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Old 06-09-2019, 05:04 AM   #21
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Quote:
Originally Posted by caseydog View Post
I have tried whole wheat pastas, and once again, it was a texture issue that turned me off. For lack of a better description, whole wheat pastas feel "gritty" to me.

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I couldn't agree more.

The texture thing throws me off completely.

In addition, when I was on my " no/ low carbs diet" for a 3 month period, I tried every kinda of pasta made from every grain out there, and although some better than others, they were in no comparison to the pasta I was used to eating. I just couldn't enjoy the different consistencies ( and in some instances, the taste too ). I guess for some with certain health issues, its better than no pasta at all. But for pure enjoyment, the consistency just doesn't do it for me,
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Old 06-09-2019, 01:29 PM   #22
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Quote:
Originally Posted by larry_stewart View Post
I couldn't agree more.

The texture thing throws me off completely.

In addition, when I was on my " no/ low carbs diet" for a 3 month period, I tried every kinda of pasta made from every grain out there, and although some better than others, they were in no comparison to the pasta I was used to eating. I just couldn't enjoy the different consistencies ( and in some instances, the taste too ). I guess for some with certain health issues, its better than no pasta at all. But for pure enjoyment, the consistency just doesn't do it for me,
I also agree. I don't care for the texture or flavor of the "grain" pastas including wheat and rice etc.
I do however enjoy the flavor and texture of the Barilla veggie pasta.
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Old 06-09-2019, 01:55 PM   #23
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For the past several years, I have been making homemade pasta. I get to put what I want in it.
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Old 06-09-2019, 03:20 PM   #24
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My usual favorite brand of pasta is "On Sale".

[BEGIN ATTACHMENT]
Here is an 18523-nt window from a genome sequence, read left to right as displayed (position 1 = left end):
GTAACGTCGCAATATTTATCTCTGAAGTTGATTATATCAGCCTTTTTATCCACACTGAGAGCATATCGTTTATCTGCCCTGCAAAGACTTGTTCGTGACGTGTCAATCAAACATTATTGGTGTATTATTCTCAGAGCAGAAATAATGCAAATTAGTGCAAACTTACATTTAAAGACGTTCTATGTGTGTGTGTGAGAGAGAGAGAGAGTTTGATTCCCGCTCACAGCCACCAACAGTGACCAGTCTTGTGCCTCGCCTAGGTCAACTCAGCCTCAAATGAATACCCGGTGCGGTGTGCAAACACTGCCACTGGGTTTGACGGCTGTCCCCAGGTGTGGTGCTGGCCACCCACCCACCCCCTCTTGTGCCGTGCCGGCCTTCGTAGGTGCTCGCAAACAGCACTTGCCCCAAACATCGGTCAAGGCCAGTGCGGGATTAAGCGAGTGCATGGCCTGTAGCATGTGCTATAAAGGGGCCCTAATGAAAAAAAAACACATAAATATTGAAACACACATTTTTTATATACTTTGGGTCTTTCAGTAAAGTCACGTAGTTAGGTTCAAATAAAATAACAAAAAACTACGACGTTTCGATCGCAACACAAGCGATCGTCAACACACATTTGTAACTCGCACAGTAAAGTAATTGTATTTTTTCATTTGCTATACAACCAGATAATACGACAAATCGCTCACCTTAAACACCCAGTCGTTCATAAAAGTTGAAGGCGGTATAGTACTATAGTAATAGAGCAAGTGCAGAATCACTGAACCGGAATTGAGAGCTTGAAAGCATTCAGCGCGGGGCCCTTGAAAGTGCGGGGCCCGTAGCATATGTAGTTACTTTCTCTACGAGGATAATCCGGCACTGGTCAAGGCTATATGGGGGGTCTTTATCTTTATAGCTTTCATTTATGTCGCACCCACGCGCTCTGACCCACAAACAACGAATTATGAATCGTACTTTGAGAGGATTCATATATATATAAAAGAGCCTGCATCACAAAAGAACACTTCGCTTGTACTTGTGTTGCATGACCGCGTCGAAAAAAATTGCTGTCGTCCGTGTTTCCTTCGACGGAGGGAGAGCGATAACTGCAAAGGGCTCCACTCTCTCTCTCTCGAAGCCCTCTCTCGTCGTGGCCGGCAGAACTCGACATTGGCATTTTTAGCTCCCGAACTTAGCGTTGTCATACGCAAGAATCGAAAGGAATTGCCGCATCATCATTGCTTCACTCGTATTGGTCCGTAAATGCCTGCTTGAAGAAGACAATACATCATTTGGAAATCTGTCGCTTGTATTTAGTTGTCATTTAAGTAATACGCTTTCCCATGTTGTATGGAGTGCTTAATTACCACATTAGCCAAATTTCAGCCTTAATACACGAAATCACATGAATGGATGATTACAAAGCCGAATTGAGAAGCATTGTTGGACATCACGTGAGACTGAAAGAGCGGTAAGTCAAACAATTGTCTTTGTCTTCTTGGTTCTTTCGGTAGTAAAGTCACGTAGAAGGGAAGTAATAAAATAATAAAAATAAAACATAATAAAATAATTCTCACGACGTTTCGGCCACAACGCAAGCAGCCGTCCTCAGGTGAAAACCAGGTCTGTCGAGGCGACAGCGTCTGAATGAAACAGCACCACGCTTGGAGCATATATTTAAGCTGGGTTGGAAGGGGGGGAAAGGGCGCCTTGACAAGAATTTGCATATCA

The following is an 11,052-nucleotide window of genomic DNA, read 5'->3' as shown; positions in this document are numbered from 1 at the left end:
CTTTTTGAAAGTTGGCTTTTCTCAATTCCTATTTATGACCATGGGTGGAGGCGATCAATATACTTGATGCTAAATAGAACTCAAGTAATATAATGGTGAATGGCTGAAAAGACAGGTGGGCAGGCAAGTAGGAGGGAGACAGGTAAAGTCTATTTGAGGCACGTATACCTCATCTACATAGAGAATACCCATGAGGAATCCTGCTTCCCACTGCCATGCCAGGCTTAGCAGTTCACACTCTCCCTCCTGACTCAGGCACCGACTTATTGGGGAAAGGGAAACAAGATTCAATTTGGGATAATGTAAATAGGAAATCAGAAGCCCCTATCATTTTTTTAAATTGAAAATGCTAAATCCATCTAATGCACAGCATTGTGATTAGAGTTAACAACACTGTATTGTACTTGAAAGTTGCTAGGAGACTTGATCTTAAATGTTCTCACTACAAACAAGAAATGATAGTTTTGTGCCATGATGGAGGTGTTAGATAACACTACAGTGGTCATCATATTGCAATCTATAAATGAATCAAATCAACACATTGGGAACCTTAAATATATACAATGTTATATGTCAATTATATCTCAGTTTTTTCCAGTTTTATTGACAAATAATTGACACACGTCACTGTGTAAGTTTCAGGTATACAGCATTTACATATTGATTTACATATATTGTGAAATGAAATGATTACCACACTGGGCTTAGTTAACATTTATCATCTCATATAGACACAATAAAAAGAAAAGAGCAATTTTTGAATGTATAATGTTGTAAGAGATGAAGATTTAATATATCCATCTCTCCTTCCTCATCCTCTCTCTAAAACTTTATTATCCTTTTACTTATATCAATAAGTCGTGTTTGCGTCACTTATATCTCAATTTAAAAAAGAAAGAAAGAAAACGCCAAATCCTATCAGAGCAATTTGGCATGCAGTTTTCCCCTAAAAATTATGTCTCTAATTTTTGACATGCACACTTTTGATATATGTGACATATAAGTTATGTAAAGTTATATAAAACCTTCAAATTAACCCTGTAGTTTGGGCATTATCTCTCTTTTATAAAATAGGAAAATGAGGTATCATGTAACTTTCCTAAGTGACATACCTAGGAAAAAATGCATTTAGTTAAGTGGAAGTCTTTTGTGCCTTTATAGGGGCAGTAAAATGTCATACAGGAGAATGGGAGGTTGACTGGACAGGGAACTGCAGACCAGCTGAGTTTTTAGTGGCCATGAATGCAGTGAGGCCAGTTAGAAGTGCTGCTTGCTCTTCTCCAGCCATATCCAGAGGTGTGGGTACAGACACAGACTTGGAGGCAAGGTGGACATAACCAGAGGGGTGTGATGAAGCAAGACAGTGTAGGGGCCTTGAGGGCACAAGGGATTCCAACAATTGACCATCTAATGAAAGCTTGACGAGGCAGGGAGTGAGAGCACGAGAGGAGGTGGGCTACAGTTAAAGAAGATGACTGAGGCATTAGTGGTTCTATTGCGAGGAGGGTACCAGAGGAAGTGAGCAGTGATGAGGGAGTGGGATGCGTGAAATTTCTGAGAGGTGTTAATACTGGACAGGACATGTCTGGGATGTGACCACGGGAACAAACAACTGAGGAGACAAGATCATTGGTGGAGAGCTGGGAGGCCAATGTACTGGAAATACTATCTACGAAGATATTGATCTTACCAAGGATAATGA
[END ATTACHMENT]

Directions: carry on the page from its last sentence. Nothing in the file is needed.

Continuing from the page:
As far as white vs whole wheat, we've noticed a big improvement over the years. When we moved to MA in 2000, it was our first encounter with a Trader Joe's store. When I spied their whole wheat pasta, I figured it would be better for us so I bought a package. Blech! Grainy, flavored like cardboard, terrible. While I fixed regular pasta for Himself, I tried to finish the rest of the package. Just. Couldn't. Do. It.

Fast-forward to more current times. Now that whole wheat pasta has gone mainstream, it seems like what is on the market has a more appealing texture and flavor. Either that, or our taste buds just don't care anymore. But as of right now I usually buy the whole wheat version when that particular shape offers it.
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Old 06-09-2019, 07:38 PM   #25
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We switched over to whole grain pasta, mostly wheat. Some cooks up slower than white pasta and some cooks up a lot slower than white pasta. We've been enjoying the texture and it's twice the fiber. DH and I have both lost weight with whole grain products (today 41 lbs combined).
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Old 06-09-2019, 09:45 PM   #26
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when I first tried whole wheat pasta, just like when I first tried whole wheat bread, I didnt carre for it. But as I continued to eat it, as whith whole wheat bread, the richer flavor and textures made it preferable to me. Semolina pasta became boring. You get used to it.

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Old 06-10-2019, 01:18 AM   #27
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Quote:
Originally Posted by Chief Longwind Of The North View Post
when I first tried whole wheat pasta, just like when I first tried whole wheat bread, I didnt carre for it. But as I continued to eat it, as whith whole wheat bread, the richer flavor and textures made it preferable to me. Semolina pasta became boring. You get used to it.

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Chief when I used to make my own pasta, I used two parts bread flour to one part semolina. It gave it strength as well as taste to the pasta.

I know, most recipes call for AP for home made pasta. But I always found the dough difficult to work with. It would fall apart on me. The bread flour made the difference. Definitely semolina flour no matter what type on flour you use. I found that it creates the authentic taste. One time I had run out of the semolina, and the kids noticed the difference and didn't want to eat it.

My daughter now cooks for just herself and her husband. When she got married, she asked for my recipe as soon as she returned from her honeymoon. I must have done something right. She married a native Italian. Fussy critter he is. But he told his bride the pasta was better than his mother's.
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